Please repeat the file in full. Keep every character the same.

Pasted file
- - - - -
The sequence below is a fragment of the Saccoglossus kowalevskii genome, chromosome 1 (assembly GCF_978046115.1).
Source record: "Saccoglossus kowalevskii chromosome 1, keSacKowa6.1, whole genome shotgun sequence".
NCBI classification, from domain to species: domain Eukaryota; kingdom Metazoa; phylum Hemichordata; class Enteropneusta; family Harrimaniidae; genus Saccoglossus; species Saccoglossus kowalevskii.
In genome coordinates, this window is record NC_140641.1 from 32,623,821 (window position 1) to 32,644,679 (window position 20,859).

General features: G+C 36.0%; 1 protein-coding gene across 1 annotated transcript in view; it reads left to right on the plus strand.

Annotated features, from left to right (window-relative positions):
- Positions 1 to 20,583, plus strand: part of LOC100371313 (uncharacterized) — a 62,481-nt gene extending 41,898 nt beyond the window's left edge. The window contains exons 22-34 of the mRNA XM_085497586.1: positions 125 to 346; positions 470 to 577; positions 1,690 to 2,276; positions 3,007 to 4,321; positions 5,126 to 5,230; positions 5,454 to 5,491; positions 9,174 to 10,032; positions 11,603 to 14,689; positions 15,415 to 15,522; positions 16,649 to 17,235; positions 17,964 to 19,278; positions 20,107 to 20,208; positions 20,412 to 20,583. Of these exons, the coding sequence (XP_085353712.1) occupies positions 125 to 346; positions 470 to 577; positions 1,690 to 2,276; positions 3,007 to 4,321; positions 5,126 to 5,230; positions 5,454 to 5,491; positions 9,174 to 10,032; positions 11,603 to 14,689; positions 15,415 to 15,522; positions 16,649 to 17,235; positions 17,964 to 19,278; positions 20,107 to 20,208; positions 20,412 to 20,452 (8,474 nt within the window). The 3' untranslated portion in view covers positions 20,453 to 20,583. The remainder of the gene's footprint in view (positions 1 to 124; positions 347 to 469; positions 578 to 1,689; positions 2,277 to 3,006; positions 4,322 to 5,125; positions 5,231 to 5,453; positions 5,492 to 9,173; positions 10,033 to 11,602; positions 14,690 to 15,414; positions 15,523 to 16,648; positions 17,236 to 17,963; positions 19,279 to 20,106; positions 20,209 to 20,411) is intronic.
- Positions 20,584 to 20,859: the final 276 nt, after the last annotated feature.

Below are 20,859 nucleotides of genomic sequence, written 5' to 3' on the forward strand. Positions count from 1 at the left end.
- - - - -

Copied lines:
The sequence below is a fragment of the Saccoglossus kowalevskii genome, chromosome 1 (assembly GCF_978046115.1).
Source record: "Saccoglossus kowalevskii chromosome 1, keSacKowa6.1, whole genome shotgun sequence".
NCBI classification, from domain to species: domain Eukaryota; kingdom Metazoa; phylum Hemichordata; class Enteropneusta; family Harrimaniidae; genus Saccoglossus; species Saccoglossus kowalevskii.
In genome coordinates, this window is record NC_140641.1 from 32,623,821 (window position 1) to 32,644,679 (window position 20,859).

General features: G+C 36.0%; 1 protein-coding gene across 1 annotated transcript in view; it reads left to right on the plus strand.

Annotated features, from left to right (window-relative positions):
- Positions 1 to 20,583, plus strand: part of LOC100371313 (uncharacterized) — a 62,481-nt gene extending 41,898 nt beyond the window's left edge. The window contains exons 22-34 of the mRNA XM_085497586.1: positions 125 to 346; positions 470 to 577; positions 1,690 to 2,276; positions 3,007 to 4,321; positions 5,126 to 5,230; positions 5,454 to 5,491; positions 9,174 to 10,032; positions 11,603 to 14,689; positions 15,415 to 15,522; positions 16,649 to 17,235; positions 17,964 to 19,278; positions 20,107 to 20,208; positions 20,412 to 20,583. Of these exons, the coding sequence (XP_085353712.1) occupies positions 125 to 346; positions 470 to 577; positions 1,690 to 2,276; positions 3,007 to 4,321; positions 5,126 to 5,230; positions 5,454 to 5,491; positions 9,174 to 10,032; positions 11,603 to 14,689; positions 15,415 to 15,522; positions 16,649 to 17,235; positions 17,964 to 19,278; positions 20,107 to 20,208; positions 20,412 to 20,452 (8,474 nt within the window). The 3' untranslated portion in view covers positions 20,453 to 20,583. The remainder of the gene's footprint in view (positions 1 to 124; positions 347 to 469; positions 578 to 1,689; positions 2,277 to 3,006; positions 4,322 to 5,125; positions 5,231 to 5,453; positions 5,492 to 9,173; positions 10,033 to 11,602; positions 14,690 to 15,414; positions 15,523 to 16,648; positions 17,236 to 17,963; positions 19,279 to 20,106; positions 20,209 to 20,411) is intronic.
- Positions 20,584 to 20,859: the final 276 nt, after the last annotated feature.

Below are 20,859 nucleotides of genomic sequence, written 5' to 3' on the forward strand. Positions count from 1 at the left end.